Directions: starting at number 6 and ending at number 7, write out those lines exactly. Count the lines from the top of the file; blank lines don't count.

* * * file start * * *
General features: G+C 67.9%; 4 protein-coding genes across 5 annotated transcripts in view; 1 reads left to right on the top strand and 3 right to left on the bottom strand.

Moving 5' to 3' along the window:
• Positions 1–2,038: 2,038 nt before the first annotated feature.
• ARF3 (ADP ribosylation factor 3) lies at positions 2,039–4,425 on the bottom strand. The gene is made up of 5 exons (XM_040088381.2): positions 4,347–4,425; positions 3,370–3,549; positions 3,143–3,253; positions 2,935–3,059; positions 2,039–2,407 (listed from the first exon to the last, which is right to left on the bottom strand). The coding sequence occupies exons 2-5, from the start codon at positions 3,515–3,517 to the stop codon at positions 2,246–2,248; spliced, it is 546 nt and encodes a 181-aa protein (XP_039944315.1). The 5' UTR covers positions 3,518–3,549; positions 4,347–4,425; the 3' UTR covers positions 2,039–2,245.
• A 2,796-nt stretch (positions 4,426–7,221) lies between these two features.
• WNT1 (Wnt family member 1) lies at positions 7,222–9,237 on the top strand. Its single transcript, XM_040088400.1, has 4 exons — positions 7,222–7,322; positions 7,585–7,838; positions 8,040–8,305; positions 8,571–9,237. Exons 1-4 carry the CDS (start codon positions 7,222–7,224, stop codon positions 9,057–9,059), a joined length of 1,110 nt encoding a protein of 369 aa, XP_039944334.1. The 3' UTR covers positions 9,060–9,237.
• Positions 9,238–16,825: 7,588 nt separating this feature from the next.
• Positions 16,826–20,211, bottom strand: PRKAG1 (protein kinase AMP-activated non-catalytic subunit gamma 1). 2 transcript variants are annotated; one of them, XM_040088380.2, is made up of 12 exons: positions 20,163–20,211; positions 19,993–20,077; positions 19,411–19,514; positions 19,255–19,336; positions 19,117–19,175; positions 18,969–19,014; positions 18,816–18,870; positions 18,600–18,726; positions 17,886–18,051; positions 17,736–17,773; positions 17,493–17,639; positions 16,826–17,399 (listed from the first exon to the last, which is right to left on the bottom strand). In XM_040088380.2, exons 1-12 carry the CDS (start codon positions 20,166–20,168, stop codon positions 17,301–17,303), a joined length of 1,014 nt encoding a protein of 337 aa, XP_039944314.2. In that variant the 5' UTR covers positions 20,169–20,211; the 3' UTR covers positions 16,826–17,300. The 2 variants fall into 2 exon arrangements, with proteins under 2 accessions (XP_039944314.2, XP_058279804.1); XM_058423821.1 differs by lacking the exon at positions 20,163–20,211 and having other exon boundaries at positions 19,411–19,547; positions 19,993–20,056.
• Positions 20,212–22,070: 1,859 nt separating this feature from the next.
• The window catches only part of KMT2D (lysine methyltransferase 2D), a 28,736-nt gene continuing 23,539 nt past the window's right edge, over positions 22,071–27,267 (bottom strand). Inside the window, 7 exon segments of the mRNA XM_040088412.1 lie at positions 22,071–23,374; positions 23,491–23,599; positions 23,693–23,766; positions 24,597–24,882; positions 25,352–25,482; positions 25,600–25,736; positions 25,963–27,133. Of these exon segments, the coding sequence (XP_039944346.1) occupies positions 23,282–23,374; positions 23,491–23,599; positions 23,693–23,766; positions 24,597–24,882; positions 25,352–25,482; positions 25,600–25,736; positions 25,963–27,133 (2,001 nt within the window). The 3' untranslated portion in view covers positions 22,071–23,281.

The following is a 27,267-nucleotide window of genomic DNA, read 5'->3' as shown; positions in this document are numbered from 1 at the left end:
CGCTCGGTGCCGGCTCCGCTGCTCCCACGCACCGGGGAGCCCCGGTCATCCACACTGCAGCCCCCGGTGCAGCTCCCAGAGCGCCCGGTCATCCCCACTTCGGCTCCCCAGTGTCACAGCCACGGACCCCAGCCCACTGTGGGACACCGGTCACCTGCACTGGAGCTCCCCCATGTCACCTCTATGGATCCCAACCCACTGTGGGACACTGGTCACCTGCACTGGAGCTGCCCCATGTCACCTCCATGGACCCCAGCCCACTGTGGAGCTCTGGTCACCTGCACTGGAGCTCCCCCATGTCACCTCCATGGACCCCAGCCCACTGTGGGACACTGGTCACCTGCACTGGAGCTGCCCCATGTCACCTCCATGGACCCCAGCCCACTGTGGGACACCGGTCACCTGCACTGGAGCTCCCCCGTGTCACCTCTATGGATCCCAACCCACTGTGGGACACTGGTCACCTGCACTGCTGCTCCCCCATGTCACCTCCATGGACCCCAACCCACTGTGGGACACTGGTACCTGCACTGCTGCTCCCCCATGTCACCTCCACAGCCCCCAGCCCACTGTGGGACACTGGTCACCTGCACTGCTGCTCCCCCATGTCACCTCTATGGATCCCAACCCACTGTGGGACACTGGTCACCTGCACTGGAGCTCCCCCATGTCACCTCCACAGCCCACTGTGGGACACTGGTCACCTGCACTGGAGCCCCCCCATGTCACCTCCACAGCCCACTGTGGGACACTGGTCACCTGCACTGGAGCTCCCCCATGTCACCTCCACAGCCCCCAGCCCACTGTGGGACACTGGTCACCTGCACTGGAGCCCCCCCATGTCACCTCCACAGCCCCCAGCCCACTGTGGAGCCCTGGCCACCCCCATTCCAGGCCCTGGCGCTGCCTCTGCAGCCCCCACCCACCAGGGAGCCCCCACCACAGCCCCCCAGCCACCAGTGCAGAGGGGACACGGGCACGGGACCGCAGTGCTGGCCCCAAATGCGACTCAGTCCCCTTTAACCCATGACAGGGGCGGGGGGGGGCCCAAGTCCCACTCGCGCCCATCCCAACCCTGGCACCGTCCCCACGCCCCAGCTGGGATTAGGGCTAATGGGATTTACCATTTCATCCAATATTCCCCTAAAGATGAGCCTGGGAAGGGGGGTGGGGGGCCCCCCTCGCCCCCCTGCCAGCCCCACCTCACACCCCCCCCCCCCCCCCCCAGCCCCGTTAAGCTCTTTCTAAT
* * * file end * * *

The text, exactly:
• WNT1 (Wnt family member 1) lies at positions 7,222–9,237 on the top strand. Its single transcript, XM_040088400.1, has 4 exons — positions 7,222–7,322; positions 7,585–7,838; positions 8,040–8,305; positions 8,571–9,237. Exons 1-4 carry the CDS (start codon positions 7,222–7,224, stop codon positions 9,057–9,059), a joined length of 1,110 nt encoding a protein of 369 aa, XP_039944334.1. The 3' UTR covers positions 9,060–9,237.
• Positions 9,238–16,825: 7,588 nt separating this feature from the next.